There has been an alarming increase in serious incidents against Australians living with a disability who receive funding from the National Disability Insurance Scheme (NDIS), with reports of some suffering from allegations of neglect, abuse and sexual misconduct.

The NDIS Quality and Safeguards Commission’s latest quarterly performance report from October 2023-December 2023 has revealed the increase in a range of serious incidents, as described in the graph below.

The statistics are nation-wide, with NSW higher than any other state.

At the National Press Club last December, Minister for the NDIS Bill Shorten said the incidents were result of a failing system, which the government is striving to restore.

“There are serious issues with accessibility, equity, outcomes, quality, safety, fraud,” Mr Shorten said.

“We cannot have a five-star scheme for the wealthy, professional class and nothing for the poor.

“The NDIS is working hard to improve the experience of participants in the scheme.”

Support worker Jennifer Gardiner first started working with My Team My Way, a registered provider with the NDIS where she was properly trained, before moving to Mable, an unregistered provider which doesn’t require support workers to train.

Mrs Gardiner said Australians who are funded by the NDIS opt for unregistered providers because they are more affordable.

“A lot of clients [from My Team My Way] went to Mable because they wanted a choice of who they wanted to have come and look after them, whereas when you’re with a [registered] provider, the client doesn’t get much choice,” Mrs Gardiner said.

The lack of agency for NDIS participants to select their own support workers means they are more likely to be unsatisfied with their care and therefore make complaints.


Mrs Gardiner said support workers are often put in a difficult position when hired by NDIS participants to complete a two-person job on their own, because hiring more than one carer is too expensive.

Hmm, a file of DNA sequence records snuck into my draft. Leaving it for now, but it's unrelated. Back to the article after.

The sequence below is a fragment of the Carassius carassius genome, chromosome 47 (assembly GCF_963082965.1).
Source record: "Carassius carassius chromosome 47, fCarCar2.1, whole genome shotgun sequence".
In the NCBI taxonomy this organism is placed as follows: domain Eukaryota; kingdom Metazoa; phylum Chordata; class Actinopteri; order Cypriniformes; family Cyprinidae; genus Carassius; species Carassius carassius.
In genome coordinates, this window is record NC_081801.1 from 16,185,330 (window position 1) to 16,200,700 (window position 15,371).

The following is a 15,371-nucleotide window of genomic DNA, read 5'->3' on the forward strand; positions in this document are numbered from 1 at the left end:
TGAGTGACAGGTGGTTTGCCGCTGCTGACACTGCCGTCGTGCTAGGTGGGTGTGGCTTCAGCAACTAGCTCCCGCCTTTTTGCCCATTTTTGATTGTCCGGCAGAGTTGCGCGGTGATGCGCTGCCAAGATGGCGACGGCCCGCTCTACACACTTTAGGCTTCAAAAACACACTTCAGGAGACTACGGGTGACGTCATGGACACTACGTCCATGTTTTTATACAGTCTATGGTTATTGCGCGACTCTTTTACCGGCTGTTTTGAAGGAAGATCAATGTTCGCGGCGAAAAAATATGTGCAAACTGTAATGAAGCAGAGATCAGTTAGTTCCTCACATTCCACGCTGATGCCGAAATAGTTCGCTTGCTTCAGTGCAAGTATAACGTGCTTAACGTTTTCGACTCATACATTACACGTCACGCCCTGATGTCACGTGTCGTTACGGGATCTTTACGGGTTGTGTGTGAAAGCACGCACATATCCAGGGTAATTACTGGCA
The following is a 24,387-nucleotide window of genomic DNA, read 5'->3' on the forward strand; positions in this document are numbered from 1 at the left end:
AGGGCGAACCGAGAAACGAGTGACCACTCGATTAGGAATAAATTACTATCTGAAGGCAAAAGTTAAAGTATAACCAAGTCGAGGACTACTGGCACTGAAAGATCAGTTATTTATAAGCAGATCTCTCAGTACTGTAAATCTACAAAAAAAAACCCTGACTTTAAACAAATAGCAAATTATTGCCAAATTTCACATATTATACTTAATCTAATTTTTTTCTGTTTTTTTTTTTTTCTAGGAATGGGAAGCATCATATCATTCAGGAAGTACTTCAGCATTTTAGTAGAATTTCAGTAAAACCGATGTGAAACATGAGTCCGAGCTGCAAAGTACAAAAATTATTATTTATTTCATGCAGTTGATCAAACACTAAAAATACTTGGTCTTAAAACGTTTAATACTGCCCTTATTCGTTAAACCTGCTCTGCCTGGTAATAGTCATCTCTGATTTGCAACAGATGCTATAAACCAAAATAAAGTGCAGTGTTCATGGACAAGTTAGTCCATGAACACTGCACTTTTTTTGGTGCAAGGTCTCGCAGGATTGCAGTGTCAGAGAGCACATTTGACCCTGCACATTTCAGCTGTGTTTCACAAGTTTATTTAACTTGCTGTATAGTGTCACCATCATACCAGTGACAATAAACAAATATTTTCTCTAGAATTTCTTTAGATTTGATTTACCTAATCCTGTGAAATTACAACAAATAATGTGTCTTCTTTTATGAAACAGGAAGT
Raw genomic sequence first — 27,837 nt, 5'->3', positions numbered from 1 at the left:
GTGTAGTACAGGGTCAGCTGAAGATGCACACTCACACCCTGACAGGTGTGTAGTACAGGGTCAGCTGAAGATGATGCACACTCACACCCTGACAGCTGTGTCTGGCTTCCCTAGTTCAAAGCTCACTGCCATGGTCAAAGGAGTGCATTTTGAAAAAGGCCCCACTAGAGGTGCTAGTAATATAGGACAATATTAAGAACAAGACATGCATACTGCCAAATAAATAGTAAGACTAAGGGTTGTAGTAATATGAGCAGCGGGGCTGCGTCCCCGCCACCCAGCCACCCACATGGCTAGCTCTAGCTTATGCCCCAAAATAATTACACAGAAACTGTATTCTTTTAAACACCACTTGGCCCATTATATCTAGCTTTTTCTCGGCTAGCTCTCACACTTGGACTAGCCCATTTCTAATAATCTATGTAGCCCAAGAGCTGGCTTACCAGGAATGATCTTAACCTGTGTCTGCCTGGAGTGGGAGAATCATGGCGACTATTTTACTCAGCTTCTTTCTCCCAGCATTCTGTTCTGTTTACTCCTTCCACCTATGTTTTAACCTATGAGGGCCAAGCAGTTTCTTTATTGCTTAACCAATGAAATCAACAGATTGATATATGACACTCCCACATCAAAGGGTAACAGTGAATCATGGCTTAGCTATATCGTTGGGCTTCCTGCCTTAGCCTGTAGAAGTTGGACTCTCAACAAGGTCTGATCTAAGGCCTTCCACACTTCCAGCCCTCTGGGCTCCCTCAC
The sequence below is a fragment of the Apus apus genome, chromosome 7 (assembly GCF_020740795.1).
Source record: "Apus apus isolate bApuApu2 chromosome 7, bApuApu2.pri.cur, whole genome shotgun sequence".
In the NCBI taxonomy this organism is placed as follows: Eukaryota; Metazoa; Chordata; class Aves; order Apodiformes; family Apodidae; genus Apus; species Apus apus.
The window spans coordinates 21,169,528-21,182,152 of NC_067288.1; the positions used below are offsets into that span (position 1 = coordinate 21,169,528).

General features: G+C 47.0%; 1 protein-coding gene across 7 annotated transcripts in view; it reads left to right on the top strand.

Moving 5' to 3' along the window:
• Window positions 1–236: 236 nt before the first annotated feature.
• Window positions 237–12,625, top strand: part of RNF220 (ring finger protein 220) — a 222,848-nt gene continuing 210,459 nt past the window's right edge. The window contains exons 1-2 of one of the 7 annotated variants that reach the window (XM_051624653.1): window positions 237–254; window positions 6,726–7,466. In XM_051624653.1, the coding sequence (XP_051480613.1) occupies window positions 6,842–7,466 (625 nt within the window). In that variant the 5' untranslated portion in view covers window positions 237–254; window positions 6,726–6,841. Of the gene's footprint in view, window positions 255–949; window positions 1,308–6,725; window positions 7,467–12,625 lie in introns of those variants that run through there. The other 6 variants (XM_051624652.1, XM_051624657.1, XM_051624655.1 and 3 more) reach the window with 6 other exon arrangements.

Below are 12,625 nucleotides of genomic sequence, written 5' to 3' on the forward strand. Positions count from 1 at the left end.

“This lady wanted one of her support workers to use a hoist, whereas you need two people to use this, but because she wanted to save on funding, she didn’t want to employ two people to shower him [her husband],” Mrs Gardiner said.

“So this particular lady [support worker] said she wasn’t prepared to hurt her back or even put him at risk, so she ended up leaving, but I don’t know if she reported that back.

“But then you’ll have some people that obviously need the work and don’t want to walk away from a job, so they’ll continue to do it to secure that work.”

The preference for affordable yet unqualified workers provides context for the rising number of incidents that occur while in a support worker’s care.

In March this year, the Albanese government tabled the National Disability Insurance Scheme Amendment (Getting the NDIS Back on Track No.1) Bill 2024, proposing changes to protect participants and give more power to the NDIS Quality and Safeguards Commission.

One of these reforms includes a new taskforce to tackle the overcharging of NDIS participants, chaired by the Australian Consumer and Competition Commission, the National Disability Insurance Agency and the NDIS Quality and Safeguards Commission.

The Bill’s inquiry and report are expected by June 20 this year.